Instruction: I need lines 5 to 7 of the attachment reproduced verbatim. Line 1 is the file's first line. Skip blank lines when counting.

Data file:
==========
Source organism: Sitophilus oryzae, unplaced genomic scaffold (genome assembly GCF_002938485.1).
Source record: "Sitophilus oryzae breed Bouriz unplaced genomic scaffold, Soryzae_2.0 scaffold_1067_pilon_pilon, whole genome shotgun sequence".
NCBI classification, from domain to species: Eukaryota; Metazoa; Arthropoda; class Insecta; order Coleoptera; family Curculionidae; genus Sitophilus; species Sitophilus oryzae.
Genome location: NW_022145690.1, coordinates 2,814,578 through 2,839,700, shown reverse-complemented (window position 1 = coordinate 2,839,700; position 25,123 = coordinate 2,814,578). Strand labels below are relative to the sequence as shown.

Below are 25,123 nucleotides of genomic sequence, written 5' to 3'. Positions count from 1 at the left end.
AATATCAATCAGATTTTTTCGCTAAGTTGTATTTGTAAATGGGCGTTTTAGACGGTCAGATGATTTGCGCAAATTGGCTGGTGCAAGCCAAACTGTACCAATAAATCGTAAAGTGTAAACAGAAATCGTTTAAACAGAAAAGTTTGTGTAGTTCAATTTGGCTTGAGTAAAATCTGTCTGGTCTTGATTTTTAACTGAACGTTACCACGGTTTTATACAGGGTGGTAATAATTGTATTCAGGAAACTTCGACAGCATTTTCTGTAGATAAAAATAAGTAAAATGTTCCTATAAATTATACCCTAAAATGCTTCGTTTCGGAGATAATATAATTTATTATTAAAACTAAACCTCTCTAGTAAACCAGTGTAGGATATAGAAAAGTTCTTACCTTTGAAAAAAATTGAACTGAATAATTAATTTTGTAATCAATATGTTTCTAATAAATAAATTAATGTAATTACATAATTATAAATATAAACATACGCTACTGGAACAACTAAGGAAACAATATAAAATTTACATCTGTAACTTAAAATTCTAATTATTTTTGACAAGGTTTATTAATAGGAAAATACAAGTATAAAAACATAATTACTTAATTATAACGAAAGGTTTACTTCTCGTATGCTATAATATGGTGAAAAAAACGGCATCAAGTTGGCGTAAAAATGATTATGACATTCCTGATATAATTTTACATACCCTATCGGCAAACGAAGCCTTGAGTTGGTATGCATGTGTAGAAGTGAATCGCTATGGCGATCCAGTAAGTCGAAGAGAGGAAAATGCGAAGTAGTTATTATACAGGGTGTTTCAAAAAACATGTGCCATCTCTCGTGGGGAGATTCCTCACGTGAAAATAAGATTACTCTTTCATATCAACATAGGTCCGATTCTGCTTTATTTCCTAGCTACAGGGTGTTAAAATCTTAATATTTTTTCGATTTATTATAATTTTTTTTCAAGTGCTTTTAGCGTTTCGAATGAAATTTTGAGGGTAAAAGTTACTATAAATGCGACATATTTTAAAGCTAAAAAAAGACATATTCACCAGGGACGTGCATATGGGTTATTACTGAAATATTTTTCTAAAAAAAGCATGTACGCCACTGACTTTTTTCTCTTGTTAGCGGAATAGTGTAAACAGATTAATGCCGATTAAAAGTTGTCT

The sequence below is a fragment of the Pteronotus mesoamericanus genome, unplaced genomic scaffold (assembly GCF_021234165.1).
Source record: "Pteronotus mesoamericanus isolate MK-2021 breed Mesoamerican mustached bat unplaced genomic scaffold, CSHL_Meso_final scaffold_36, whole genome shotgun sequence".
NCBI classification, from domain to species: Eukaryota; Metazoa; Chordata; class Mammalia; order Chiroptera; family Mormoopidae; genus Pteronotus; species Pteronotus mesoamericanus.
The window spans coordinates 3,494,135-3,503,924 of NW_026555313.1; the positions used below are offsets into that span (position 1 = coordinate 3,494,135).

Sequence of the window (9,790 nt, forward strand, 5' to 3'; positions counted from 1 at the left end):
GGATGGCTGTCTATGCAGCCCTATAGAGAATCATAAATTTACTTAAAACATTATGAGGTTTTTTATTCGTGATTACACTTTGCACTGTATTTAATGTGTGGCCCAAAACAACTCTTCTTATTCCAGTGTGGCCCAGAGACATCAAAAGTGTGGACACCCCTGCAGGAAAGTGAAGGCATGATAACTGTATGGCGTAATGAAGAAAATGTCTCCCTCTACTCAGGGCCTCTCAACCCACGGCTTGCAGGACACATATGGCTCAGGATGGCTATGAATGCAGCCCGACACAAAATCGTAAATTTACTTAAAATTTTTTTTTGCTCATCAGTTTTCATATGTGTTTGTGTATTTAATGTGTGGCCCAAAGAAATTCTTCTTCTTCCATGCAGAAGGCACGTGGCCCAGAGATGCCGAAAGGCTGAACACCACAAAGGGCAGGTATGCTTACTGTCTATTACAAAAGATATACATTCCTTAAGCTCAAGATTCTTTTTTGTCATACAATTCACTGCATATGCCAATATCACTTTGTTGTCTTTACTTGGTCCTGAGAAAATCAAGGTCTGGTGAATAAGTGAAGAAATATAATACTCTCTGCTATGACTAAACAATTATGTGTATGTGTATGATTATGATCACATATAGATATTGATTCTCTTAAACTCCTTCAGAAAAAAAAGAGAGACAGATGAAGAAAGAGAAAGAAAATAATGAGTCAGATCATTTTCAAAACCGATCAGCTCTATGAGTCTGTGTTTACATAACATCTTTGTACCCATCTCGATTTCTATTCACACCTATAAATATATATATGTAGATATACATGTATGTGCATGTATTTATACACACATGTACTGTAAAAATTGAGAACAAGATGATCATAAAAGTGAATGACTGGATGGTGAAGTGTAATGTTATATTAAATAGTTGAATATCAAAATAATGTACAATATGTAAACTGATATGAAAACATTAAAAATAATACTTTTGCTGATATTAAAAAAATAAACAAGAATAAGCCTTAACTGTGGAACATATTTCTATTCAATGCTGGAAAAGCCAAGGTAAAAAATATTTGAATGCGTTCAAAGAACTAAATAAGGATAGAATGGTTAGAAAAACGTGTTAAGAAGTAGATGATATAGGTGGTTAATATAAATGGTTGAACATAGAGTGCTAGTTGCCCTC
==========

Below are 25,123 nucleotides of genomic sequence, written 5' to 3'. Positions count from 1 at the left end.
AATATCAATCAGATTTTTTCGCTAAGTTGTATTTGTAAATGGGCGTTTTAGACGGTCAGATGATTTGCGCAAATTGGCTGGTGCAAGCCAAACTGTACCAATAAATCGTAAAGTGTAAACAGAAATCGTTTAAACAGAAAAGTTTGTGTAGTTCAATTTGGCTTGAGTAAAATCTGTCTGGTCTTGATTTTTAACTGAACGTTACCACGGTTTTATACAGGGTGGTAATAATTGTATTCAGGAAACTTCGACAGCATTTTCTGTAGATAAAAATAAGTAAAATGTTCCTATAAATTATACCCTAAAATGCTTCGTTTCGGAGATAATATAATTTATTATTAAAACTAAACCTCTCTAGTAAACCAGTGTAGGATATAGAAAAGTTCTTACCTTTGAAAAAAATTGAACTGAATAATTAATTTTGTAATCAATATGTTTCTAATAAATAAATTAATGTAATTACATAATTATAAATATAAACATACGCTACTGGAACAACTAAGGAAACAATATAAAATTTACATCTGTAACTTAAAATTCTAATTATTTTTGACAAGGTTTATTAATAGGAAAATACAAGTATAAAAACATAATTACTTAATTATAACGAAAGGTTTACTTCTCGTATGCTATAATATGGTGAAAAAAACGGCATCAAGTTGGCGTAAAAATGATTATGACATTCCTGATATAATTTTACATACCCTATCGGCAAACGAAGCCTTGAGTTGGTATGCATGTGTAGAAGTGAATCGCTATGGCGATCCAGTAAGTCGAAGAGAGGAAAATGCGAAGTAGTTATTATACAGGGTGTTTCAAAAAACATGTGCCATCTCTCGTGGGGAGATTCCTCACGTGAAAATAAGATTACTCTTTCATATCAACATAGGTCCGATTCTGCTTTATTTCCTAGCTACAGGGTGTTAAAATCTTAATATTTTTTCGATTTATTATAATTTTTTTTCAAGTGCTTTTAGCGTTTCGAATGAAATTTTGAGGGTAAAAGTTACTATAAATGCGACATATTTTAAAGCTAAAAAAAGACATATTCACCAGGGACGTGCATATGGGTTATTACTGAAATATTTTTCTAAAAAAAGCATGTACGCCACTGACTTTTTTCTCTTGTTAGCGGAATAGTGTAAACAGATTAATGCCGATTAAAAGTTGTCT

The sequence below is a fragment of the Pteronotus mesoamericanus genome, unplaced genomic scaffold (assembly GCF_021234165.1).